postracialVery little suggests that we live in a post-racial society. Yet here we are, having the same conversation again!

Remember Donald Sterling? It’s been nearly a year since the recorded conversation between him and his then girlfriend, business associate, acquaintance V. Stiviano (also known as Vanessa Perez), went viral. The conversation, first leaked to TMZ, shocked our worlds as Sterling expressed his absolute disdain for black people:

“Why are you taking pictures with minorities?” the man says in the recording. “Why? It’s like talking to an enemy. Hispanics feel certain things towards blacks. Blacks feel certain things toward other groups […] It will always be that way. […] It bothers me a lot that you’re associating with black people. […] You’re supposed to be a delicate white or a delicate Latina girl. […] You don’t have to have yourself walking with black people.”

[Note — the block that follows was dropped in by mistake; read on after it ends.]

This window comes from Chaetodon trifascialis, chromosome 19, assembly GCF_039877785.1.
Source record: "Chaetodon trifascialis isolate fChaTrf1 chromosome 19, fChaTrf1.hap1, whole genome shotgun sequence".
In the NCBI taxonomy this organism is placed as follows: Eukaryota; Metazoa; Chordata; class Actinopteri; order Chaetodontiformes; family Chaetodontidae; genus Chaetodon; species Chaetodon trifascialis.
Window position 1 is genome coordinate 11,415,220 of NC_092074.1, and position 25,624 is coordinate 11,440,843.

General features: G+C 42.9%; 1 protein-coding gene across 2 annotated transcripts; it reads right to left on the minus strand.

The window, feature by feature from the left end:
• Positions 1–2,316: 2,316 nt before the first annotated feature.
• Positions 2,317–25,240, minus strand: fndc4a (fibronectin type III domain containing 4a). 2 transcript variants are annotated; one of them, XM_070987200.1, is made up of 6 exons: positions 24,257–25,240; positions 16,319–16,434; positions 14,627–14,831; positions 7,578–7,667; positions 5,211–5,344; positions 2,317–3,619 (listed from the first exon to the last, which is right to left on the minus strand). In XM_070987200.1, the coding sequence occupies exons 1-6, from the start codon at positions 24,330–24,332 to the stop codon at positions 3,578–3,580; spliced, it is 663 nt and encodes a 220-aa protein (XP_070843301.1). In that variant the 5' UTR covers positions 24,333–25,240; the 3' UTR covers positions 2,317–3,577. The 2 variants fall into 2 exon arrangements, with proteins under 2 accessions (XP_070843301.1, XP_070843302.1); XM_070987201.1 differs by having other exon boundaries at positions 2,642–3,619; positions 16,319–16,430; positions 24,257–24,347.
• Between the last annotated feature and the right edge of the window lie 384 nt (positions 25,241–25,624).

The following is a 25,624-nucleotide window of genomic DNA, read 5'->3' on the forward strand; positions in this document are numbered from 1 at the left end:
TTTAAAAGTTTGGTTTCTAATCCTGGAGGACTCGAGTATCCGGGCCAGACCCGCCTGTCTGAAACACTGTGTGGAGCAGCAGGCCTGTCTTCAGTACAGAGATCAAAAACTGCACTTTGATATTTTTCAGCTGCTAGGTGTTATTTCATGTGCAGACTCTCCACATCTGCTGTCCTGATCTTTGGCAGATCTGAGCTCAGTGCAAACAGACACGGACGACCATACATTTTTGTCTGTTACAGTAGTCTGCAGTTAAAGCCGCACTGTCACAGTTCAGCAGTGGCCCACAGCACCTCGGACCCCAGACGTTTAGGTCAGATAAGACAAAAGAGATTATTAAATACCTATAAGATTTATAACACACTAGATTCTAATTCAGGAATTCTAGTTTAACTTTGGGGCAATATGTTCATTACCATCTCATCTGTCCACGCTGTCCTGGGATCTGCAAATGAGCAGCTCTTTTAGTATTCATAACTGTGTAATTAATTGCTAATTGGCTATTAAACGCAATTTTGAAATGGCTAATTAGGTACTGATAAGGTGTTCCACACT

Pretty racist, right?

Over the next few weeks and months, the American people continued to express their disgust with Sterling’s words. You would have been hard pressed to find, even among whites, people who supported what he said. In addition, a national debate ensued about what Sterling’s words did to the image that we project before ourselves and others about the United States being a post-racial society. How could we be post-racial if there was evidence of this nasty, vocal hatred of black people? The NBA, sponsors, and others who supported Sterling in the past, clearly not wanting to be mistaken for that guy, distanced themselves from him as quickly as they could.